James Henry WOOLGER & Alice Eliza PEAD
James Henry WOOLGER

These photographs were donated by Frank Beattie. E-mail

es Henry WOOLGER

 

 

 

 

 

 

 

 

 

 

 

James Henry WOOLGER
James Henry WOOLGER

 

 

 

 

 

Alice Eliza PEAD
Headstone of es Henry WOOLGER & Alice Eliza PEAD

 

 

 

 

 

 

 

 

 

 

 

Headstone of James Henry WOOLGER & Alice PEAD
Alice Eliza PEAD, wife of James Henry WOOLGER

A Biography of James Henry WOOLGER, by his Grandson Frank Beattie, OAM

This is the story of James Henry Woolger, accountant and Deputy Mine Manager Sugar loaf Siding Colliery Queensland Australia.

James Henry was born in England in about 1885. His father was James William Woolger while his mother was Ada Cockburn. James Henry sailed from England on board the Orient Line steam ship "Otway". The ship left Tilbury Dock at 1230hrs on the 25th April 1913.

James Henry sailed through the Suez Canal and on to Fremantle on the 27th May, cold and wet. The "Otway" then sailed across the Great Australian Bight, a rough passage to Adelaide, on the 31st May. Whilst there he received a letter from the Mine Owner a Mr Guildford. Two days later he arrived in Melbourne then on to Sydney where he was met by Mr Guildford and taken to his home in Manly. James Henry was rather critical of the Australian men at this time because they ate with their hats on. After spending two days and nights in Sydney the ship traveled on to Brisbane.

James Henry first went to Toowoomba on the edge of the Darling Downs, a city he describes as rather nice with a very good hospital. After arranging travel to Kingsthorpe he was disappointed as the many mines were closed due to failure of the coal seam. He describes the Darling Downs as a Pear infested area with a few farmers. He went back to Toowoomba. Next he traveled to Sugar Loaf Siding Colliery via Oakey.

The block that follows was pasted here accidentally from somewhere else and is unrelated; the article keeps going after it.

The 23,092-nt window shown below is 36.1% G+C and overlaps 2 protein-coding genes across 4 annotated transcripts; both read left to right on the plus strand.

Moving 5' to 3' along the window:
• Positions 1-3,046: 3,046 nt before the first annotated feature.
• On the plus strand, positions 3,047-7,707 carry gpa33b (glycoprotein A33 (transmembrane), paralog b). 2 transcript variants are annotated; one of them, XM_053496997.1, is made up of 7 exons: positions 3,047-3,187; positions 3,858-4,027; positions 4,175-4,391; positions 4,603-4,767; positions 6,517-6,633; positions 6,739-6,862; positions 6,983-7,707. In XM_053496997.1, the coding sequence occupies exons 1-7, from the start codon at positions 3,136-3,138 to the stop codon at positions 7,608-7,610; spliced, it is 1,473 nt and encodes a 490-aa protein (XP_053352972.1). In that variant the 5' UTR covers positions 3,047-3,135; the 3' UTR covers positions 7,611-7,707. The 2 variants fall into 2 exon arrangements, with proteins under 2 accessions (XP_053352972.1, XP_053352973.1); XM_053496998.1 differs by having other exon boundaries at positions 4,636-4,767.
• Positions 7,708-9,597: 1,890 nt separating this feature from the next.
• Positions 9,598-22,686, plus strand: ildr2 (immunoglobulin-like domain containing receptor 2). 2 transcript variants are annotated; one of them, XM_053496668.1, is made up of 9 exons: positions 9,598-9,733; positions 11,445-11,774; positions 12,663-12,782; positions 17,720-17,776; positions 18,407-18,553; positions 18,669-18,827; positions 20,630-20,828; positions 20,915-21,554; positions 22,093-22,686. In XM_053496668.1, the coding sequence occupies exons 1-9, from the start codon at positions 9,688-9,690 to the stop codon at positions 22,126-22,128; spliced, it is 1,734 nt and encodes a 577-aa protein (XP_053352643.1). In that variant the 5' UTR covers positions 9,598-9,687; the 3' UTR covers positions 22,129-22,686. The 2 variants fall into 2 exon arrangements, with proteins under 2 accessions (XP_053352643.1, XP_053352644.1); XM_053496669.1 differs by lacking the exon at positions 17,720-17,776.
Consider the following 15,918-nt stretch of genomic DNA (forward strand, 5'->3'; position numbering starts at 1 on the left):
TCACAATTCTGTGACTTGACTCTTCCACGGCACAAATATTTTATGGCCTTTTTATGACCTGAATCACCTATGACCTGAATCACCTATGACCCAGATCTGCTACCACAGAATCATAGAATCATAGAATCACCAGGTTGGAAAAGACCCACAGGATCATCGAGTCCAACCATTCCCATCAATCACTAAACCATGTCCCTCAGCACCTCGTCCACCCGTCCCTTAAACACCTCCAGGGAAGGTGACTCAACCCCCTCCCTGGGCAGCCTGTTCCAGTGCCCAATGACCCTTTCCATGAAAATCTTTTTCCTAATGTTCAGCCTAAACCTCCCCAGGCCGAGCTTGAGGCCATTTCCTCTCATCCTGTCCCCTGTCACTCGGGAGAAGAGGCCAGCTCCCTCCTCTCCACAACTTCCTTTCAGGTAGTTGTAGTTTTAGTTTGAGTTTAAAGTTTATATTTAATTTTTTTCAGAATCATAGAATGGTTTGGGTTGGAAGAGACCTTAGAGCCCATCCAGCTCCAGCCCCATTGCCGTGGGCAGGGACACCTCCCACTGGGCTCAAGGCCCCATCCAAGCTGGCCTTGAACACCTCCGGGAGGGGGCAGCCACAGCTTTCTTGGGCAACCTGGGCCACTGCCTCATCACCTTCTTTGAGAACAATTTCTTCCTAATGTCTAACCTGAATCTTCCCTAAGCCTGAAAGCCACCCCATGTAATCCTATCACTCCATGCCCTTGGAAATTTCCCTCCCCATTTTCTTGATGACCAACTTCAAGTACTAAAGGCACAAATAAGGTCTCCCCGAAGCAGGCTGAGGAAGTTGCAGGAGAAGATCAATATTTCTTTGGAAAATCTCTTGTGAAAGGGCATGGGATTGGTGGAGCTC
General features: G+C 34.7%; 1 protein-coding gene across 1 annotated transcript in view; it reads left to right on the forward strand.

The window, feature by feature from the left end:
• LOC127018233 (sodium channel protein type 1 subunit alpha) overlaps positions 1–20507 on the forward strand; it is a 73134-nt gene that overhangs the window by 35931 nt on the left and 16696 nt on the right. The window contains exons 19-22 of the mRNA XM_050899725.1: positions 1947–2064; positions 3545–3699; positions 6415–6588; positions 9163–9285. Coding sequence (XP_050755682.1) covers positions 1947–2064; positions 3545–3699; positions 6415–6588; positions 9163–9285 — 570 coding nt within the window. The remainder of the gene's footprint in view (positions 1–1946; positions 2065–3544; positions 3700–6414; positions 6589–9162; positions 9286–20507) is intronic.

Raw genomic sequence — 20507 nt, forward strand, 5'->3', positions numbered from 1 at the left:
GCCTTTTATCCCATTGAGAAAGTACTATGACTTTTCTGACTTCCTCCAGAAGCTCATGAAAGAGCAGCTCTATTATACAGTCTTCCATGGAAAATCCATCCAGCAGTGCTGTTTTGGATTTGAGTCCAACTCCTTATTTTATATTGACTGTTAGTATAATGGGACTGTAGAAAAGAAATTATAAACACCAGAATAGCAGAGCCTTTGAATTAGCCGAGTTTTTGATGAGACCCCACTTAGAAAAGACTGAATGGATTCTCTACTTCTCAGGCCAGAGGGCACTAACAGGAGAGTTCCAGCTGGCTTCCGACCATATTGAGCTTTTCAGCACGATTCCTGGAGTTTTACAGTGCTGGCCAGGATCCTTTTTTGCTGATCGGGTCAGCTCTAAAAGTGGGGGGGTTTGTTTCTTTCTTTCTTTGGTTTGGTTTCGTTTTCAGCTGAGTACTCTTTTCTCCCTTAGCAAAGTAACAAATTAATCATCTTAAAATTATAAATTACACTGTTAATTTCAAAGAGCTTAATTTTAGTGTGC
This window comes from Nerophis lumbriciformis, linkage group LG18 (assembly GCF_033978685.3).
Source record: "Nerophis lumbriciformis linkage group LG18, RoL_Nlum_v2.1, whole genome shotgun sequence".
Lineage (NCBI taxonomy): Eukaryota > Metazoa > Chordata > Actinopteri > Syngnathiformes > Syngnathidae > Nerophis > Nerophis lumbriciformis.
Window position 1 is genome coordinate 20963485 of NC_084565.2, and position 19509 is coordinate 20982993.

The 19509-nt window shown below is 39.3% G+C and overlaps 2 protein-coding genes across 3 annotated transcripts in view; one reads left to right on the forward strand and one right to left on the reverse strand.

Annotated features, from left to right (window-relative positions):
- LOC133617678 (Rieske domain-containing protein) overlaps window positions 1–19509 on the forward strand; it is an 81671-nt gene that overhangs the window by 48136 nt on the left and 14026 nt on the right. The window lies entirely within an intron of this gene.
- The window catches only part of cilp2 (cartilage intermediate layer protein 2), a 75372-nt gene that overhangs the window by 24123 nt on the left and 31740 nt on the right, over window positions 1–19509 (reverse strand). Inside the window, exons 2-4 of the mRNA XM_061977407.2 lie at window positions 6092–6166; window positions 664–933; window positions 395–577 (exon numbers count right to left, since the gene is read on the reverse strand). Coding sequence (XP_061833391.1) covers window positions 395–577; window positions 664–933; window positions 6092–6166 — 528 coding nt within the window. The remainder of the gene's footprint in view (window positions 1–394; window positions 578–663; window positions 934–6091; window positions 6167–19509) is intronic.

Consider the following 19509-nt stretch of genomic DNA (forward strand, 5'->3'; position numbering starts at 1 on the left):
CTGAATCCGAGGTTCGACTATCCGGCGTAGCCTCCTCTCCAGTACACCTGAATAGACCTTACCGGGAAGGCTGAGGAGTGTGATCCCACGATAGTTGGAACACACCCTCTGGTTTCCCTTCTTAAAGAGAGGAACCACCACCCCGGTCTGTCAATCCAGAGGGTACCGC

In 1914 James Henry Woolger and Alice Eliza Pead were married at the residence of the Congregational Church in Lindsay Street Toowoomba. After their marriage Alice, who had arrived only two weeks earlier moved to the mine. The house was in the middle of a pear paddock and made from slab timber and hessian bags. Under James' guidance the mine prospered for some years until the coal ran out and the mine at Acland was started.

James Henry was more than just the Deputy Manager; he was instrumental in obtaining a sum of money from the Government of the day for a school, which still exists today. The letter to the Education minister can be found in the Acland School Centenary publication.

After Sugar Loaf Siding Colliery closed in early 1923, and the family moved on to Baralaba in Central Queensland, again to mine for coal. The mine was abandoned in the floods of 1928. While at Baralaba James started the Queensland Ambulance Brigade in the town and had a railway car converted to carry the sick and injured to hospital in Mount Morgan.

With three children and a wife the Woolger's moved to Rockhampton in 1929 and opened a shop at 22 Archer Street. After a few years they moved to another store at Park Avenue North Rockhampton opposite the Park Avenue State School. The family moved from the shop to Lakes Creek Road and then on the 76 Clifton Street North Rockhampton where James passed away in 1945.

I hope this short story gives you an insight to the life and times of James Henry Woolger. His feelings for his fellow men and women and their well being are testament to a real pioneer.

 

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Last updated 19 January 2006
© Marion Woolgar